After 11 years of bringing you local reporting, the team behind the Vancouver Observer has moved on to Canada's National Observer. You can follow Vancouver culture reporting over there from now on. Thank you for all your support over the years!

An 'unwanted kiss' may seem innocent but has larger consequences

If we continue to brush it off or to tell women to just "deal with it" we are actively working against gender equality and women's safety.

Megan Batchelor, CBC reporter and unwanted kiss. (Video still)
Megan Batchelor, CBC reporter, reacting to unwanted kiss at the Squamish Valley Music Festival. (Video still)

Early on the Friday (Aug. 7) evening of the Squamish Valley Music Festival, Megan Batchelor was reporting live — sounds like a fun assignment, right? Well, maybe for a man.

As Batchelor was talking about the threat of rain, a young man ran up behind her, planting a kiss on her cheek. She was clearly startled; one can imagine how it might feel for a strange man to come up behind you, aggressively touching or grabbing you, unannounced. Even if you can't, Batchelor said the incident "rattled" her and she decided to file a report with the Squamish RCMP.

The reaction to Batchelor's decision to contact the police was immediate and harsh. She was told she was being "uptight," that she should quit her job, that she should "calm down," and that she simply shouldn't report at music festivals. Essentially, the message was, "if you can't take the heat get out of the kitchen."

But should women be expected to put up with unwanted touching or harassment if they want jobs in journalism?

Two things have become apparent in all this:

1. The general public doesn't fully understand what sexual harassment is or why it is wrong.

2. There is a broader — quite dangerous — message conveyed to men and women alike through this behaviour.

Sexual harassment has been a problem in the workplace since women entered the workforce. According to the UN, it can include unwelcome sexual advances, requests for sexual favours, unwanted sexual looks or gestures, and actual attempts to sexually assault a person. Many balked at Batchelor's description of the incident as "assault," but the reality is that sexual assault is defined, simply, as unwanted sexual contact.

While what happened to Batchelor at Squamish Fest may not seem as serious as a rape, her decision to file a report is important if not only because it makes clear that these kinds of actions are not, in fact, harmless.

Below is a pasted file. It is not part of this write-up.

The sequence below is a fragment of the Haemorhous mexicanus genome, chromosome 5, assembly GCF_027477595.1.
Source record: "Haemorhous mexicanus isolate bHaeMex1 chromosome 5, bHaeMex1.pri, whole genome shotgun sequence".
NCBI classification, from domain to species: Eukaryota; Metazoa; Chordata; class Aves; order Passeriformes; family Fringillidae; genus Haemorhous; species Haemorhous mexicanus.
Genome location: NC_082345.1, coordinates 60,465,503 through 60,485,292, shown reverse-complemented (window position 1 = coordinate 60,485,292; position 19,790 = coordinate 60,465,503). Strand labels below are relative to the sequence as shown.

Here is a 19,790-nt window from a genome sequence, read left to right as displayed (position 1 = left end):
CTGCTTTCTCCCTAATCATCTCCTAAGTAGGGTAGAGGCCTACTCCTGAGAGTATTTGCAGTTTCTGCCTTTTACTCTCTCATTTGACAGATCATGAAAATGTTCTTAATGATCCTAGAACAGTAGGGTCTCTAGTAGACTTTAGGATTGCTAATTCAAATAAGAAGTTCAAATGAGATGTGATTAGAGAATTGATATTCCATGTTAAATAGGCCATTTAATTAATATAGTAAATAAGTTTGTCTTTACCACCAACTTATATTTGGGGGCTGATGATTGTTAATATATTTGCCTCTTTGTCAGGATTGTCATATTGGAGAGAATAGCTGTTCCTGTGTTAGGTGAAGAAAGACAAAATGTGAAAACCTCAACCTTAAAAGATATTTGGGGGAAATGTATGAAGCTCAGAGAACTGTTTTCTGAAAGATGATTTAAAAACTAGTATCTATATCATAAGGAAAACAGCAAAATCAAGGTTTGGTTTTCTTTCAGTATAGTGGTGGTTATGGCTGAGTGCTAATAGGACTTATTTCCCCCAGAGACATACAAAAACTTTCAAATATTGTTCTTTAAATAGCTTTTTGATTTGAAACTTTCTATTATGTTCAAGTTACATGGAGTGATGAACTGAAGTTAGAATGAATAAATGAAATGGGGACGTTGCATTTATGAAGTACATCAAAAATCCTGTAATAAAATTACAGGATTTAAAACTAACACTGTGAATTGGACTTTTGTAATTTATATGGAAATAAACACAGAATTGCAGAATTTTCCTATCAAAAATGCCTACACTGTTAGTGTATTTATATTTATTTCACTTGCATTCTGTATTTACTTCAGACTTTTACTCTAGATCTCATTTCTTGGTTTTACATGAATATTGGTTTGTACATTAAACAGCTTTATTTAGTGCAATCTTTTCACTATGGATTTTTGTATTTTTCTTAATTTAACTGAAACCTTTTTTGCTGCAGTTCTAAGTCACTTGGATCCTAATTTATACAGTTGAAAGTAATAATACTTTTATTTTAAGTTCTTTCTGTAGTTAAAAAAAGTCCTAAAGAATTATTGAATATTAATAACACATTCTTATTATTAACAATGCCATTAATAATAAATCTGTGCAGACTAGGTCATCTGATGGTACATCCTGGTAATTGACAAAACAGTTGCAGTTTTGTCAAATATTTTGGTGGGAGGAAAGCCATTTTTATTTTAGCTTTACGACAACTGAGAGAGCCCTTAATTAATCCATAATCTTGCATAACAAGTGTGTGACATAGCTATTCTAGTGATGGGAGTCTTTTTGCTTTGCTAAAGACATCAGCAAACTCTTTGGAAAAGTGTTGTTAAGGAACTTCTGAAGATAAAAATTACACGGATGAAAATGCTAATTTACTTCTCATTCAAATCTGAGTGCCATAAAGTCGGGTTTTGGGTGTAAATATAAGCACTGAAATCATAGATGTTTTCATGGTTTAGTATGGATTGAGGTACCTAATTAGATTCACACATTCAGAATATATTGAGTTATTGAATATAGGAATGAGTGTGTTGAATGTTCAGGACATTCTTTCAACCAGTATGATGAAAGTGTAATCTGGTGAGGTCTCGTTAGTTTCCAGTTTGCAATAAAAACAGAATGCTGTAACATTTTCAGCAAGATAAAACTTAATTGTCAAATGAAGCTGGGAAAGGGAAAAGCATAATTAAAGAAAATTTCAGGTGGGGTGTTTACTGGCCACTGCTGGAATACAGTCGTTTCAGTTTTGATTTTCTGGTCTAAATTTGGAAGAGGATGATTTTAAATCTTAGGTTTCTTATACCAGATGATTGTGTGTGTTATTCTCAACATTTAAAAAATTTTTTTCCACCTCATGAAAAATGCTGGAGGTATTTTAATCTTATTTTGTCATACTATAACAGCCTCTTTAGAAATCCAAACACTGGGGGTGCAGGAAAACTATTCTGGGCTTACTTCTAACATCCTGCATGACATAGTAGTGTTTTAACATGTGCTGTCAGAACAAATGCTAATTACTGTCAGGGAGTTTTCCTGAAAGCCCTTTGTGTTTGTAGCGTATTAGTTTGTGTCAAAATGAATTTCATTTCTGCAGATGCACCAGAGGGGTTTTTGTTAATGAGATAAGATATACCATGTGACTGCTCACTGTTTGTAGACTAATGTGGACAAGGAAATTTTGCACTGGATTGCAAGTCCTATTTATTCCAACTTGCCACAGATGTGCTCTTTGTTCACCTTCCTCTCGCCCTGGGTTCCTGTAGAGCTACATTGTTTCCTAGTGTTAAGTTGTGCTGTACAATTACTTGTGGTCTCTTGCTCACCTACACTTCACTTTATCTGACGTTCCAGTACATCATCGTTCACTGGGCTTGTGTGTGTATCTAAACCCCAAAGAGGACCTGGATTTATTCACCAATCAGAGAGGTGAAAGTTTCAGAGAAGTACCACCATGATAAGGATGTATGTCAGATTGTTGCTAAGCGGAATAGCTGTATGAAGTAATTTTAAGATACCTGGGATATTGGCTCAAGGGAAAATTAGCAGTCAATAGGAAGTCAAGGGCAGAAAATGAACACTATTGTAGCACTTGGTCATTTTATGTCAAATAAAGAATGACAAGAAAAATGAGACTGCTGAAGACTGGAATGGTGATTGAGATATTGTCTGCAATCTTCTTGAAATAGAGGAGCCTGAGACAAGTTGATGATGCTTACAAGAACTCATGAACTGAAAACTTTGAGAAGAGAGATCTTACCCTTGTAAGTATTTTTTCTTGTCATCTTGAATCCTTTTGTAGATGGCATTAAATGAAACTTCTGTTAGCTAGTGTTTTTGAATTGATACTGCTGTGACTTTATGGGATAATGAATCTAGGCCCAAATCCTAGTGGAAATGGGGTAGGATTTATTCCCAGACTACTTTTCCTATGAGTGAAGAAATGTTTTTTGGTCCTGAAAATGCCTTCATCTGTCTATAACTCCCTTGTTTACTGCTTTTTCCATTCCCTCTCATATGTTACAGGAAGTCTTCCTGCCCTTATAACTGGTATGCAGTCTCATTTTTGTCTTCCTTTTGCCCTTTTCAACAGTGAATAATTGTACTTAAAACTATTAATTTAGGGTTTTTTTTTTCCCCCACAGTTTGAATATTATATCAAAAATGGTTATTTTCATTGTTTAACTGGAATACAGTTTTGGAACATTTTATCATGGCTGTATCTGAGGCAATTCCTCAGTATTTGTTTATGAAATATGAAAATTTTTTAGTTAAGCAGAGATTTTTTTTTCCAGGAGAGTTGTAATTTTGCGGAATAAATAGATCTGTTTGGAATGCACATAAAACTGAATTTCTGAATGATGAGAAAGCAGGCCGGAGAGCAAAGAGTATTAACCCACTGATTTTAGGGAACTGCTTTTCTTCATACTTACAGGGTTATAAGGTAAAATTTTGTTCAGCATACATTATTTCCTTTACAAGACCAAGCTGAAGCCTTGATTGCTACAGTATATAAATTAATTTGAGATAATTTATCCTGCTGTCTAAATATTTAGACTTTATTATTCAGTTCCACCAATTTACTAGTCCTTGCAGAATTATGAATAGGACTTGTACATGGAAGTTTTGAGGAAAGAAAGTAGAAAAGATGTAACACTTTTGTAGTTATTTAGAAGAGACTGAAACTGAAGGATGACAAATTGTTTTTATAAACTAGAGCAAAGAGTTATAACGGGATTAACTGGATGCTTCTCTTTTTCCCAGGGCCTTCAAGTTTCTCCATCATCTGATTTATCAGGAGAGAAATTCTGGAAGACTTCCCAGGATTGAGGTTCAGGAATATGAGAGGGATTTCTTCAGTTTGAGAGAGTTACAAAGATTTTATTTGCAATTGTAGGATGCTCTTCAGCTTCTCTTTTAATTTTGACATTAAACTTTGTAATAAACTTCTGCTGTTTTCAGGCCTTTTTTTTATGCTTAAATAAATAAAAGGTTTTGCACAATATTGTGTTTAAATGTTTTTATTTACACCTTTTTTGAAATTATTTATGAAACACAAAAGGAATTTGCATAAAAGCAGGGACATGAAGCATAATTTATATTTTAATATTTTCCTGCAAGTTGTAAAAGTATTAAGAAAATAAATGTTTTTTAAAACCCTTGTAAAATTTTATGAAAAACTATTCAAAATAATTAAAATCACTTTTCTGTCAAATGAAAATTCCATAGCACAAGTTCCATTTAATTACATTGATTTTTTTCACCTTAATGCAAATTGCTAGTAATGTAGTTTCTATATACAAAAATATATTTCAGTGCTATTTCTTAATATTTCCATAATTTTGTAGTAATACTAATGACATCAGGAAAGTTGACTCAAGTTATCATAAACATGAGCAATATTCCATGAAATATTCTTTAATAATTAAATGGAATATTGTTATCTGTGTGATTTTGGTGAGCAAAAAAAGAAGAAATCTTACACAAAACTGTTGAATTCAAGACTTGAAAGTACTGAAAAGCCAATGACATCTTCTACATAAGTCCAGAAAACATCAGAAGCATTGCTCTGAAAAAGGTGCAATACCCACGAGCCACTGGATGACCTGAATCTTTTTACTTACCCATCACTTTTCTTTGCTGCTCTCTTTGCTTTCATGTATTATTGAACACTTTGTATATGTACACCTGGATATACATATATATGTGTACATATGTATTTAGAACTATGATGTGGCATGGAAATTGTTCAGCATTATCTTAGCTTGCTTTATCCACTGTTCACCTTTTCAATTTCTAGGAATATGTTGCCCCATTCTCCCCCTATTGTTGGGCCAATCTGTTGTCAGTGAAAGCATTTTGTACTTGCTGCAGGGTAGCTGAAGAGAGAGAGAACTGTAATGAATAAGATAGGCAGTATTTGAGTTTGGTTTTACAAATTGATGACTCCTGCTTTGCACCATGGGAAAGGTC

I appeared on CBC Radio's BC Almanac on the following Monday to discuss the situation, following an interview with Batchelor on that program in which she talked more about her experience:

"I hadn't allowed myself to fully start thinking about it, as I was on TV, but as soon as I threw it back to the studio I could feel my face start to fall, I could feel that smile start to fade as things started clicking in my brain. I was like, 'Okay, someone just totally invaded your space and this is not okay.' And I could feel the tears starting to come at that point."

In our society, women are made to feel as though their bodies are not their own. We are catcalled on the street, groped on public transit, raped in our homes, gawked at while going about our daily routine, and sexually harassed at work. We must constantly be vigilant in public spaces, paying attention to who is walking behind us in parking garages, who has gotten into the elevator with us, and where we leave our drinks in the bar, lest someone try to slip us the date rape drug. Being a woman in a man's world means that we cannot easily escape this reality unless we simply lock ourselves up in our homes.

Oddly, this seems to be the solution some are suggesting.

More in Opinion

Cognitive dissonance on LNG as B.C. pursues climate goals

I never intended to become an activist. As a marine scientist, climate change has been a big focus of my career over the last 16 years. I’ve worked with governments on their climate plans, people in...

The elusive goal of ending violence against women

November 25th is the International Day for the Elimination of Violence Against Women.  Tragically, in 2018, this remains as urgent a cause as any. According to the United Nations (UN), globally...

The road to hell: B.C. will struggle to meet its emissions targets

In the elongated aftermath of the May 19 election cliff-hanger last year, the NDP and Greens negotiated a Confidence and Supply Agreement (CASA) between them that allowed the NDP to govern BC. The...
Speak up about this article on Facebook or Twitter. Do this by liking Vancouver Observer on Facebook or following us @Vanobserver on Twitter. We'd love to hear from you.